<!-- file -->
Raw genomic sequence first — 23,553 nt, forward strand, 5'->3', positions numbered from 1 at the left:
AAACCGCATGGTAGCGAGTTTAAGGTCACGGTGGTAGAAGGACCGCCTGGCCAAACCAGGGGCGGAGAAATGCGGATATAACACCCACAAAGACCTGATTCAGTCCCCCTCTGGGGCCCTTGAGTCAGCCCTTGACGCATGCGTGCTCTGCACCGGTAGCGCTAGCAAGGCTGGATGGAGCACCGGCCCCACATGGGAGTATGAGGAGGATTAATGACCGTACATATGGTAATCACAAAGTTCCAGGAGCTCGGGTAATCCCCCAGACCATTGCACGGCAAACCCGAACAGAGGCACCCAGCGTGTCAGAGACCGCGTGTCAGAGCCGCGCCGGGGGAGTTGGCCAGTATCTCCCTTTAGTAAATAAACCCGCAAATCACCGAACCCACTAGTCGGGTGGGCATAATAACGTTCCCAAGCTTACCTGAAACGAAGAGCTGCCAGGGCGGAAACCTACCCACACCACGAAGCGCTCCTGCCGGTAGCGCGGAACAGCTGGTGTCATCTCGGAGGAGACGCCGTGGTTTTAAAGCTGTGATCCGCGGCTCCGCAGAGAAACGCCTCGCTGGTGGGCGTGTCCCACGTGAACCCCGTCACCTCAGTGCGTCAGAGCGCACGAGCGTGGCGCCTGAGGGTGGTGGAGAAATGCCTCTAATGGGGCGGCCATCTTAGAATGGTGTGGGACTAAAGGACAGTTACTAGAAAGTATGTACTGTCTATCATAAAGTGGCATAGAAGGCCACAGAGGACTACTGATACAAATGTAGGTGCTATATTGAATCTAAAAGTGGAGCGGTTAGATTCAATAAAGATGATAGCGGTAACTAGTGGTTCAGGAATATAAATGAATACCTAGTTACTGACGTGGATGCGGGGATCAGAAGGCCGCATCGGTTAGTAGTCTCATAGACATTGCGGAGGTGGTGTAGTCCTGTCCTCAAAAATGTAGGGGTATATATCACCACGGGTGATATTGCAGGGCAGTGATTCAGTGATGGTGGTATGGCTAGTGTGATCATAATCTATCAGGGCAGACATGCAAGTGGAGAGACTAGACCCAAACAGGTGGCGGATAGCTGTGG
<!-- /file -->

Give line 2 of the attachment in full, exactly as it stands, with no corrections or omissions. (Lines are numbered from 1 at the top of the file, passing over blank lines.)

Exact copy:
AAACCGCATGGTAGCGAGTTTAAGGTCACGGTGGTAGAAGGACCGCCTGGCCAAACCAGGGGCGGAGAAATGCGGATATAACACCCACAAAGACCTGATTCAGTCCCCCTCTGGGGCCCTTGAGTCAGCCCTTGACGCATGCGTGCTCTGCACCGGTAGCGCTAGCAAGGCTGGATGGAGCACCGGCCCCACATGGGAGTATGAGGAGGATTAATGACCGTACATATGGTAATCACAAAGTTCCAGGAGCTCGGGTAATCCCCCAGACCATTGCACGGCAAACCCGAACAGAGGCACCCAGCGTGTCAGAGACCGCGTGTCAGAGCCGCGCCGGGGGAGTTGGCCAGTATCTCCCTTTAGTAAATAAACCCGCAAATCACCGAACCCACTAGTCGGGTGGGCATAATAACGTTCCCAAGCTTACCTGAAACGAAGAGCTGCCAGGGCGGAAACCTACCCACACCACGAAGCGCTCCTGCCGGTAGCGCGGAACAGCTGGTGTCATCTCGGAGGAGACGCCGTGGTTTTAAAGCTGTGATCCGCGGCTCCGCAGAGAAACGCCTCGCTGGTGGGCGTGTCCCACGTGAACCCCGTCACCTCAGTGCGTCAGAGCGCACGAGCGTGGCGCCTGAGGGTGGTGGAGAAATGCCTCTAATGGGGCGGCCATCTTAGAATGGTGTGGGACTAAAGGACAGTTACTAGAAAGTATGTACTGTCTATCATAAAGTGGCATAGAAGGCCACAGAGGACTACTGATACAAATGTAGGTGCTATATTGAATCTAAAAGTGGAGCGGTTAGATTCAATAAAGATGATAGCGGTAACTAGTGGTTCAGGAATATAAATGAATACCTAGTTACTGACGTGGATGCGGGGATCAGAAGGCCGCATCGGTTAGTAGTCTCATAGACATTGCGGAGGTGGTGTAGTCCTGTCCTCAAAAATGTAGGGGTATATATCACCACGGGTGATATTGCAGGGCAGTGATTCAGTGATGGTGGTATGGCTAGTGTGATCATAATCTATCAGGGCAGACATGCAAGTGGAGAGACTAGACCCAAACAGGTGGCGGATAGCTGTGG